Tastemakers: Scotch Revivalist | Jim McEwan
It would have been easy for Jim McEwan to coast on his reputation. A legend in the Scotch industry, McEwan had spent four decades at Bowmore on the Scottish island of Islay, rising from cooper's apprentice to brands ambassador. Yet, about 10 years ago, after he witnessed the closing of a neighboring distillery, Bruichladdich, he decided to do something about it. By 2000, he and his business partners had raised enough money to purchase the defunct property. McEwan had seen corporations close a number of small distilleries, but to watch them shutter one so dedicated to tradition "just broke my heart," he says. After restoring the steam-driven 19th-century equipment, he oversaw the first run of the still, in 2001: "We had the old-timers there who'd lost their jobs, and for them to see the still come back to life—the whole room went silent."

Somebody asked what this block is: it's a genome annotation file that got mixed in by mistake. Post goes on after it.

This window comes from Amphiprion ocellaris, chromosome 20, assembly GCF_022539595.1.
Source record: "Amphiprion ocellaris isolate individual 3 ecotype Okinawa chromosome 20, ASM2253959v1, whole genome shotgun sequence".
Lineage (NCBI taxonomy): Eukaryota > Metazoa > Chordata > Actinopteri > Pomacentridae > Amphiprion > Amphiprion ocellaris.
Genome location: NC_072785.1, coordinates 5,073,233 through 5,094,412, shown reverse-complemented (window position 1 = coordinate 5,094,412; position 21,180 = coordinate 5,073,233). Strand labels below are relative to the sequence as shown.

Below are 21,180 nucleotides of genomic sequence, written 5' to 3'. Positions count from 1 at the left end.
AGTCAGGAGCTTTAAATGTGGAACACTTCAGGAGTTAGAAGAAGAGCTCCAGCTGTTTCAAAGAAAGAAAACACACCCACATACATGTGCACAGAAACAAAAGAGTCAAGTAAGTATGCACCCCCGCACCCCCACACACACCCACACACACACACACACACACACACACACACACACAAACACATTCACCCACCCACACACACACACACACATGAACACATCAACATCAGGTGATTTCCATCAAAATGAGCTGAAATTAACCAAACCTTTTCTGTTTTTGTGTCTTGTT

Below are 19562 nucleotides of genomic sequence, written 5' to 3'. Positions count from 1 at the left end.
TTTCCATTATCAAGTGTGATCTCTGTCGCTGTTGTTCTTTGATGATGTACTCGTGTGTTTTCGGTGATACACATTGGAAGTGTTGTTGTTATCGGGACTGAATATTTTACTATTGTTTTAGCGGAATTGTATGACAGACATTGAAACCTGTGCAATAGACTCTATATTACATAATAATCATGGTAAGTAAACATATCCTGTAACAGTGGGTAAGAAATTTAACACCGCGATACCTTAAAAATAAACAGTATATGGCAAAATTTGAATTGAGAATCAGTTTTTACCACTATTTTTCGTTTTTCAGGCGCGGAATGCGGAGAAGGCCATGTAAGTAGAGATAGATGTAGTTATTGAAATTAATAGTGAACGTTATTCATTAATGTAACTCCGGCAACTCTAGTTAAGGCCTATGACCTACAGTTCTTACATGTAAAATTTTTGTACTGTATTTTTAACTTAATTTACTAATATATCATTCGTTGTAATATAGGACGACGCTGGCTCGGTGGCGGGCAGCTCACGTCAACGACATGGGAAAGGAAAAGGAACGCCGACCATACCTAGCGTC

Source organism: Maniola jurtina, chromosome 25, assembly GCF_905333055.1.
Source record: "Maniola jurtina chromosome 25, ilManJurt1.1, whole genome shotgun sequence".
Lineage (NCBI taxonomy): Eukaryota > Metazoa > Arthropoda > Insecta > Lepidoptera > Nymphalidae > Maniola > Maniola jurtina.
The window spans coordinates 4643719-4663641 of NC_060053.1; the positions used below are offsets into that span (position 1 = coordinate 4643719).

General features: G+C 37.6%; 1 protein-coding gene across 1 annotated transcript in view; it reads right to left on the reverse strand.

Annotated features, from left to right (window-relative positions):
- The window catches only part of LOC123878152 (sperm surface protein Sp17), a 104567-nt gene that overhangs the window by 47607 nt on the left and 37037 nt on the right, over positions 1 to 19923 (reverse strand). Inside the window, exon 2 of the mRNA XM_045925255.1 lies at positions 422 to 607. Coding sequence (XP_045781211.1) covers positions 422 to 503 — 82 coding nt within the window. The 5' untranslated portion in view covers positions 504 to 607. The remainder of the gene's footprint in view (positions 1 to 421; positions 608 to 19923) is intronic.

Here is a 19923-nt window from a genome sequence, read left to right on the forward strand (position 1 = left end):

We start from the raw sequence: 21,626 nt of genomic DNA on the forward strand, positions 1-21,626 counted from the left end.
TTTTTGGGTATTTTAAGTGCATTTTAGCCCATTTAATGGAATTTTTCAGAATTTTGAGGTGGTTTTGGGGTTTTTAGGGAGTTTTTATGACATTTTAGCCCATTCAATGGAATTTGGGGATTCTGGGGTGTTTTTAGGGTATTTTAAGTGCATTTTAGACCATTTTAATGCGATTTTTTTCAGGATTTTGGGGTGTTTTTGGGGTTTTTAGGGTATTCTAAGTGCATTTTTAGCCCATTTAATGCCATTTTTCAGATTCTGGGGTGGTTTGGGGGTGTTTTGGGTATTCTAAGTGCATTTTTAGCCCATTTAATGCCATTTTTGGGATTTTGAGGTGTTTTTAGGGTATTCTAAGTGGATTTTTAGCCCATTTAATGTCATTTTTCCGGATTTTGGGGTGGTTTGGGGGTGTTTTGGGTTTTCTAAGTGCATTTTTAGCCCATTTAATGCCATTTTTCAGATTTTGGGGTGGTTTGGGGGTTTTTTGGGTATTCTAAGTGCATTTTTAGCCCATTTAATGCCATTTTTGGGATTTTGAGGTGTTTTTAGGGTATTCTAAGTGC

It will be six years before new whiskies can be bottled, but the Bruichladdich team is keeping busy. After buying back every cask of Bruichladdich Scotch they could find, they created a core range of whiskies—10, Fifteen and XVII(from $50 to $115)—and bottlings of rare vintages. McEwan aims for the distillery's signature style. "For the past 40 years, it's been more about malt than about peat," he says, "and I want that to come through" (www.bruichladdich.com; for stores, call 800-WINEBOW).